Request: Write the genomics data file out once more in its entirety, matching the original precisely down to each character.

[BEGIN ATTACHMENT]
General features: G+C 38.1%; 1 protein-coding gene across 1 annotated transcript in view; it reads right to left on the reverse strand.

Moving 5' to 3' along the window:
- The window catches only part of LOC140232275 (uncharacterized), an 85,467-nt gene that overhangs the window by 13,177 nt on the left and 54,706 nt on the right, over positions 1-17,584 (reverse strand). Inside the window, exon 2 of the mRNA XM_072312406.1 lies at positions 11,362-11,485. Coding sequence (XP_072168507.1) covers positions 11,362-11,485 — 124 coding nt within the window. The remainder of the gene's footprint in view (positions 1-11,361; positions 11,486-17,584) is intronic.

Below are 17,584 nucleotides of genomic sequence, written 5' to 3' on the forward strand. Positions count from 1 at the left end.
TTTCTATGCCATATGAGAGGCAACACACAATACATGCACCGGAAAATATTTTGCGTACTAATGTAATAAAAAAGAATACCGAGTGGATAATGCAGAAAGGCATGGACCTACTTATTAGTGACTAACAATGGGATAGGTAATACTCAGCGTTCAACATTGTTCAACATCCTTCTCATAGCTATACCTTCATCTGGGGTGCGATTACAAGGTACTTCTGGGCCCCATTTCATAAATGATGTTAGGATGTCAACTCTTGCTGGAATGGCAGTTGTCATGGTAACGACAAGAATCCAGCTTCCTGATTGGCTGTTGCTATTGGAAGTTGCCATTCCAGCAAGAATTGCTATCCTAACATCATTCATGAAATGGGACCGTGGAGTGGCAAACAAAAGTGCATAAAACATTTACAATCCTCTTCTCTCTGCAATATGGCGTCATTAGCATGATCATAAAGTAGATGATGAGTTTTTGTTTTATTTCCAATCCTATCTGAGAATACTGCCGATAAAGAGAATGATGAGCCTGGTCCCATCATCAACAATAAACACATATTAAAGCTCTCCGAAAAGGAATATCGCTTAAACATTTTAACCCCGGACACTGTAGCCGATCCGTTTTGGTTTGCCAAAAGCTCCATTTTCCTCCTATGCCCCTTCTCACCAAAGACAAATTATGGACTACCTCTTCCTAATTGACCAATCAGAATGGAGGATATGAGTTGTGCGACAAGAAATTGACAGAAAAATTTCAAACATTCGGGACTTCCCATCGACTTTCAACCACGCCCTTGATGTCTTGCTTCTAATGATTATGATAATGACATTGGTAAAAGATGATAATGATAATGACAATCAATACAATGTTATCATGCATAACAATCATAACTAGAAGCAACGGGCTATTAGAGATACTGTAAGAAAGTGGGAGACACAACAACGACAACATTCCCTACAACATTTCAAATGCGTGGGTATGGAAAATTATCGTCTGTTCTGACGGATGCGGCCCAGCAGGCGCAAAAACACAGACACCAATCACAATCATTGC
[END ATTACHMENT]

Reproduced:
General features: G+C 38.1%; 1 protein-coding gene across 1 annotated transcript in view; it reads right to left on the reverse strand.

Moving 5' to 3' along the window:
- The window catches only part of LOC140232275 (uncharacterized), an 85,467-nt gene that overhangs the window by 13,177 nt on the left and 54,706 nt on the right, over positions 1-17,584 (reverse strand). Inside the window, exon 2 of the mRNA XM_072312406.1 lies at positions 11,362-11,485. Coding sequence (XP_072168507.1) covers positions 11,362-11,485 — 124 coding nt within the window. The remainder of the gene's footprint in view (positions 1-11,361; positions 11,486-17,584) is intronic.

Below are 17,584 nucleotides of genomic sequence, written 5' to 3' on the forward strand. Positions count from 1 at the left end.
TTTCTATGCCATATGAGAGGCAACACACAATACATGCACCGGAAAATATTTTGCGTACTAATGTAATAAAAAAGAATACCGAGTGGATAATGCAGAAAGGCATGGACCTACTTATTAGTGACTAACAATGGGATAGGTAATACTCAGCGTTCAACATTGTTCAACATCCTTCTCATAGCTATACCTTCATCTGGGGTGCGATTACAAGGTACTTCTGGGCCCCATTTCATAAATGATGTTAGGATGTCAACTCTTGCTGGAATGGCAGTTGTCATGGTAACGACAAGAATCCAGCTTCCTGATTGGCTGTTGCTATTGGAAGTTGCCATTCCAGCAAGAATTGCTATCCTAACATCATTCATGAAATGGGACCGTGGAGTGGCAAACAAAAGTGCATAAAACATTTACAATCCTCTTCTCTCTGCAATATGGCGTCATTAGCATGATCATAAAGTAGATGATGAGTTTTTGTTTTATTTCCAATCCTATCTGAGAATACTGCCGATAAAGAGAATGATGAGCCTGGTCCCATCATCAACAATAAACACATATTAAAGCTCTCCGAAAAGGAATATCGCTTAAACATTTTAACCCCGGACACTGTAGCCGATCCGTTTTGGTTTGCCAAAAGCTCCATTTTCCTCCTATGCCCCTTCTCACCAAAGACAAATTATGGACTACCTCTTCCTAATTGACCAATCAGAATGGAGGATATGAGTTGTGCGACAAGAAATTGACAGAAAAATTTCAAACATTCGGGACTTCCCATCGACTTTCAACCACGCCCTTGATGTCTTGCTTCTAATGATTATGATAATGACATTGGTAAAAGATGATAATGATAATGACAATCAATACAATGTTATCATGCATAACAATCATAACTAGAAGCAACGGGCTATTAGAGATACTGTAAGAAAGTGGGAGACACAACAACGACAACATTCCCTACAACATTTCAAATGCGTGGGTATGGAAAATTATCGTCTGTTCTGACGGATGCGGCCCAGCAGGCGCAAAAACACAGACACCAATCACAATCATTGC